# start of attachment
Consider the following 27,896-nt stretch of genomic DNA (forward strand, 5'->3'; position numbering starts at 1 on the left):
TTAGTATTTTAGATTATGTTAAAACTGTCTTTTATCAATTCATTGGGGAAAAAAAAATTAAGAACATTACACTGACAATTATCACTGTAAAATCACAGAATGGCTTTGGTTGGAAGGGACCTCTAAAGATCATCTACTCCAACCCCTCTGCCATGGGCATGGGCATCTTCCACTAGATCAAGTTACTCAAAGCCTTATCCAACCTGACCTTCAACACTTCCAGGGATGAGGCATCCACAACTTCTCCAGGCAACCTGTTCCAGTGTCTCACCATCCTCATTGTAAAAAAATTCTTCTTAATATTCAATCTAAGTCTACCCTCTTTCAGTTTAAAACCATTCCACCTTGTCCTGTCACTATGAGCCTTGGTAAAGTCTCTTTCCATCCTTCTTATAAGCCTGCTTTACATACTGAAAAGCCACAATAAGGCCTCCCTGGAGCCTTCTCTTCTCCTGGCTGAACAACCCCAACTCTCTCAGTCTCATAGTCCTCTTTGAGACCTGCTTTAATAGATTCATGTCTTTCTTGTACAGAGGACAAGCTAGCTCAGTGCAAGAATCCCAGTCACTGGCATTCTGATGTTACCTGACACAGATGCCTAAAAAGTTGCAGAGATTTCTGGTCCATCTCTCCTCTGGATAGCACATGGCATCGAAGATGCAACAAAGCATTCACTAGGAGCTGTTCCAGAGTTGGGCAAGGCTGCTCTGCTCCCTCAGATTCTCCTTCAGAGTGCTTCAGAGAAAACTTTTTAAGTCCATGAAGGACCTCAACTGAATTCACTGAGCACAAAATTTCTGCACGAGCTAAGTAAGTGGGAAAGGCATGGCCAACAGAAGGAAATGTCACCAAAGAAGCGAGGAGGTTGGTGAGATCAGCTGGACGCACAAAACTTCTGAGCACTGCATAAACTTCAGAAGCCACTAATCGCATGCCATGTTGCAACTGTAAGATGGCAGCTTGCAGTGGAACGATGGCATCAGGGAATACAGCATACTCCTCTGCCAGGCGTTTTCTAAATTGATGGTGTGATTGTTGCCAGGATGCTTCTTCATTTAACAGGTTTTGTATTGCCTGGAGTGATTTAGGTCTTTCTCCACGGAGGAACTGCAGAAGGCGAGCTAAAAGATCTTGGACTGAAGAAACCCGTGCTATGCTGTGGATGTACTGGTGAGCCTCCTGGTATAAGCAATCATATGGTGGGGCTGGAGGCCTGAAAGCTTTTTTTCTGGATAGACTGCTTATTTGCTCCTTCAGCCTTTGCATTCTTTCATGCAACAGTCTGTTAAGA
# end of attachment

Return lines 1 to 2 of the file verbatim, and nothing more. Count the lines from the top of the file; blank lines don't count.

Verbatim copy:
Consider the following 27,896-nt stretch of genomic DNA (forward strand, 5'->3'; position numbering starts at 1 on the left):
TTAGTATTTTAGATTATGTTAAAACTGTCTTTTATCAATTCATTGGGGAAAAAAAAATTAAGAACATTACACTGACAATTATCACTGTAAAATCACAGAATGGCTTTGGTTGGAAGGGACCTCTAAAGATCATCTACTCCAACCCCTCTGCCATGGGCATGGGCATCTTCCACTAGATCAAGTTACTCAAAGCCTTATCCAACCTGACCTTCAACACTTCCAGGGATGAGGCATCCACAACTTCTCCAGGCAACCTGTTCCAGTGTCTCACCATCCTCATTGTAAAAAAATTCTTCTTAATATTCAATCTAAGTCTACCCTCTTTCAGTTTAAAACCATTCCACCTTGTCCTGTCACTATGAGCCTTGGTAAAGTCTCTTTCCATCCTTCTTATAAGCCTGCTTTACATACTGAAAAGCCACAATAAGGCCTCCCTGGAGCCTTCTCTTCTCCTGGCTGAACAACCCCAACTCTCTCAGTCTCATAGTCCTCTTTGAGACCTGCTTTAATAGATTCATGTCTTTCTTGTACAGAGGACAAGCTAGCTCAGTGCAAGAATCCCAGTCACTGGCATTCTGATGTTACCTGACACAGATGCCTAAAAAGTTGCAGAGATTTCTGGTCCATCTCTCCTCTGGATAGCACATGGCATCGAAGATGCAACAAAGCATTCACTAGGAGCTGTTCCAGAGTTGGGCAAGGCTGCTCTGCTCCCTCAGATTCTCCTTCAGAGTGCTTCAGAGAAAACTTTTTAAGTCCATGAAGGACCTCAACTGAATTCACTGAGCACAAAATTTCTGCACGAGCTAAGTAAGTGGGAAAGGCATGGCCAACAGAAGGAAATGTCACCAAAGAAGCGAGGAGGTTGGTGAGATCAGCTGGACGCACAAAACTTCTGAGCACTGCATAAACTTCAGAAGCCACTAATCGCATGCCATGTTGCAACTGTAAGATGGCAGCTTGCAGTGGAACGATGGCATCAGGGAATACAGCATACTCCTCTGCCAGGCGTTTTCTAAATTGATGGTGTGATTGTTGCCAGGATGCTTCTTCATTTAACAGGTTTTGTATTGCCTGGAGTGATTTAGGTCTTTCTCCACGGAGGAACTGCAGAAGGCGAGCTAAAAGATCTTGGACTGAAGAAACCCGTGCTATGCTGTGGATGTACTGGTGAGCCTCCTGGTATAAGCAATCATATGGTGGGGCTGGAGGCCTGAAAGCTTTTTTTCTGGATAGACTGCTTATTTGCTCCTTCAGCCTTTGCATTCTTTCATGCAACAGTCTGTTAAGA